common stock for each participating director. The shares are voted by the trustee of the trust on behalf
of each participating director in accordance with the director’s instructions. Persons becoming Board
members are granted restricted shares of common stock equivalent in value to $100,000 based on the
closing price of common stock on the last trading day before a Board member’s election. In addition,
directors have credited to their plan accounts annually, on the day prior to the annual meeting, that
number of shares of common stock equal in value to $35,000, based on the closing price of the
company’s stock that day. The trust shares do not vest to direct ownership while the director is in
office. Shares held under this plan are as follows: Mr. Anderson, 32,328; Dr. Cohon, 15,369;
Mr. Curlander, 2,591; Mr. Goldstone, 7,566; Mr. Hagenlocker, 11,307; Mr. Hardymon, 14,055; and
Ms. Marshall, 5,061.
Under the company’s 2002 Omnibus Incentive Plan, non-employee directors are granted, on the
same terms as options granted to company employees, options to purchase shares of common stock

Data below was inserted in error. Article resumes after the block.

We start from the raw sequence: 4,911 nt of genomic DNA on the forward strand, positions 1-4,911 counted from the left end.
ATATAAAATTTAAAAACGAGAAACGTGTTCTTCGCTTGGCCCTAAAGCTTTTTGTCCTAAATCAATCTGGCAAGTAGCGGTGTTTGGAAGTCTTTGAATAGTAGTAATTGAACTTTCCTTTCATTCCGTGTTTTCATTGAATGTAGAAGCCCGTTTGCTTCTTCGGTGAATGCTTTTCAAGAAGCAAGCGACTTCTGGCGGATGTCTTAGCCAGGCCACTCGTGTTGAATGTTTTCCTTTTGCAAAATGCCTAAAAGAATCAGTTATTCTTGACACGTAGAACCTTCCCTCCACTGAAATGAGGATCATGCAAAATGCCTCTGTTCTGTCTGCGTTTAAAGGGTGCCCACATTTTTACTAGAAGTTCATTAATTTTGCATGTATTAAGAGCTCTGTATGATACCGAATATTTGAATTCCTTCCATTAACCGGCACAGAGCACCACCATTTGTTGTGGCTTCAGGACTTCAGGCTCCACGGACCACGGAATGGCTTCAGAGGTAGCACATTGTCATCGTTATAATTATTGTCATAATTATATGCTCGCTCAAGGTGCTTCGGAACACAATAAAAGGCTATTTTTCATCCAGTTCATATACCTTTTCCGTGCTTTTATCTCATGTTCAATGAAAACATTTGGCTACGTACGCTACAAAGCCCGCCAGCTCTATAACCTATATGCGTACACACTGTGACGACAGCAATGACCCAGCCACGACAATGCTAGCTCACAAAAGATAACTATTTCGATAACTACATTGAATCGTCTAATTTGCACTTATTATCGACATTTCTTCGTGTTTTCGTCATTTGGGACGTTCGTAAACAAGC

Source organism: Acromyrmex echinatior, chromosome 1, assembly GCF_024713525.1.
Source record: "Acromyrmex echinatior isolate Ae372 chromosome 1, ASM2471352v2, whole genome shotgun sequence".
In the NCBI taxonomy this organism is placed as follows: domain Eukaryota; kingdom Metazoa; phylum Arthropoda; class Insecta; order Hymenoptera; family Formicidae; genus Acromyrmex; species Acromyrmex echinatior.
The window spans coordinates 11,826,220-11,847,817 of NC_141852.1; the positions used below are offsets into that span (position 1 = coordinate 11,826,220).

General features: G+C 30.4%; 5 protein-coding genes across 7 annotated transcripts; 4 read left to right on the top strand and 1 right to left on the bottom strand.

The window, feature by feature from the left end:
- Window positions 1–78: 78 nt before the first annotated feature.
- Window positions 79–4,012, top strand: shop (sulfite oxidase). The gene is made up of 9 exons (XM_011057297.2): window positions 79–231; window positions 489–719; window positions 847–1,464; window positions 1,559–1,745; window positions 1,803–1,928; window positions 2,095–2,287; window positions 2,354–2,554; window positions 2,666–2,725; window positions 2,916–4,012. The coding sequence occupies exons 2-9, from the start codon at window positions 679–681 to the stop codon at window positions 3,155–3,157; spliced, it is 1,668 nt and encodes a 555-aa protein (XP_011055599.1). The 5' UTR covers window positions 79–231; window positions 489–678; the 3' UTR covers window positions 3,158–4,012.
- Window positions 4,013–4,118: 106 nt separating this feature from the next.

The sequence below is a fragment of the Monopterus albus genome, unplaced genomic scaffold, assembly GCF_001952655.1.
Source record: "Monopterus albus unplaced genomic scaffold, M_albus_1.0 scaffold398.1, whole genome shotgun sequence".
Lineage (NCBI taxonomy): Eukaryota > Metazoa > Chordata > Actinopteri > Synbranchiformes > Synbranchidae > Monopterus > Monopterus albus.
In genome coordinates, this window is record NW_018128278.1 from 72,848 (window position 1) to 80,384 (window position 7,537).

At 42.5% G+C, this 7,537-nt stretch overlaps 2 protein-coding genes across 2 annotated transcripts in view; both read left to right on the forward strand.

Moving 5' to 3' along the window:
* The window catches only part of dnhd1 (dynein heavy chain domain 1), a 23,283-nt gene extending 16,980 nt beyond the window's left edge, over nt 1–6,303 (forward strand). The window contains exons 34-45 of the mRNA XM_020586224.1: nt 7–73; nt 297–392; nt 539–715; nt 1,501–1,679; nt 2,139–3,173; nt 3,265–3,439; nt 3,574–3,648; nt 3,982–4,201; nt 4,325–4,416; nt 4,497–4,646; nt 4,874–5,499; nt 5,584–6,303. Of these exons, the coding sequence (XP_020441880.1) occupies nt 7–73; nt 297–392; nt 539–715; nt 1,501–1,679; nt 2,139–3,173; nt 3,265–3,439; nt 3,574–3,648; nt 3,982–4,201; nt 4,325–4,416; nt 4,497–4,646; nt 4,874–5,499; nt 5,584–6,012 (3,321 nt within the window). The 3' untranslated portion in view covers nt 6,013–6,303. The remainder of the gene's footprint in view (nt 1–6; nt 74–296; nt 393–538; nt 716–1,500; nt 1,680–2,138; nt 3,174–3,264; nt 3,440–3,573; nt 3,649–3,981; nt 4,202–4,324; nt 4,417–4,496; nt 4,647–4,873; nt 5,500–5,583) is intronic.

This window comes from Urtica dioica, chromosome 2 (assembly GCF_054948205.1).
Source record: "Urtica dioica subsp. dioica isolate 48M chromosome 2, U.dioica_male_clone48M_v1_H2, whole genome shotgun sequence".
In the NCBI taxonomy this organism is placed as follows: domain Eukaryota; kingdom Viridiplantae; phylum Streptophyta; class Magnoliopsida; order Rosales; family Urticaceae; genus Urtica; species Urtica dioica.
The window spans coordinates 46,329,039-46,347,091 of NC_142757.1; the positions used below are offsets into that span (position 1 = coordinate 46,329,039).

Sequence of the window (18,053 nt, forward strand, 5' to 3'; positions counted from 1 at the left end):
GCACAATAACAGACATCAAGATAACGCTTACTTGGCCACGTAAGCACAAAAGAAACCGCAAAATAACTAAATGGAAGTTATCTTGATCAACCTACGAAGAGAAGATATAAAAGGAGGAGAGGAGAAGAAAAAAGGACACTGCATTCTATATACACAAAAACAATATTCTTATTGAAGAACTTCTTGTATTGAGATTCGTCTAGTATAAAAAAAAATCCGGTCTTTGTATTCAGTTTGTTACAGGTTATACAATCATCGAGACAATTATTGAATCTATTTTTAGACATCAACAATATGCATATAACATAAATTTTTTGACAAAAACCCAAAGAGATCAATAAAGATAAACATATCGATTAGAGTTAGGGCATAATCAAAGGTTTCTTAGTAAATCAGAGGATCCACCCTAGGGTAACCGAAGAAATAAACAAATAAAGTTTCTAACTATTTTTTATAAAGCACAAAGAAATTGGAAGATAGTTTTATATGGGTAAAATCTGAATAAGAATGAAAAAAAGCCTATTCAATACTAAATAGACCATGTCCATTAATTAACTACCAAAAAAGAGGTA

with an exercise price equal to the average of the high and low sale price of common stock as reported
on the NYSE on the date of grant. Options are typically granted in February each year. On February 2,
2005, each director was granted 10,500 options. Options held through February 2005 are as follows:
Mr. Anderson, 64,000 options; Dr. Cohon, 79,200 options; Mr. Curlander, 10,500 options;
Mr. Goldstone, 34,200 options; Mr. Hagenlocker, 39,201 options; Mr. Hardymon, 79,200 options; and
Ms. Marshall, 21,300 options.
The company’s Deferred Compensation Plan permits directors to defer a portion of their fees into
a cash account with a fixed annual return or a stock account deemed to be invested in notional shares
of the company’s common stock. In 2004, Dr. Cohon deferred 50 percent of his fees into the stock
account and 50 percent of his fees into the cash account, Mr. Curlander, Mr. Goldstone and
Ms. Marshall deferred all of their fees into the stock account, and Mr. Hagenlocker directed 50 percent
of his retainer fee into the stock account.
Board Attendance at the Annual Meeting of Shareholders
In accordance with our Corporate Governance Principles, all directors are expected to attend the
Annual Meeting of Shareholders. While the Board understands that there may be situations that
prevent a director from attending, the Board strongly encourages all directors to make attendance at all
annual meetings of shareholders a priority. All directors nominated by the Board for election to the
Board in 2004, as well as directors who did not stand for re-election, attended the Annual Meeting of
Shareholders held on May 4, 2004.
Independence Standards for Board Service
The Board of Directors has adopted independence standards for non-management directors to
serve on the Board of Directors. Each non-management director satisfies the standards adopted. A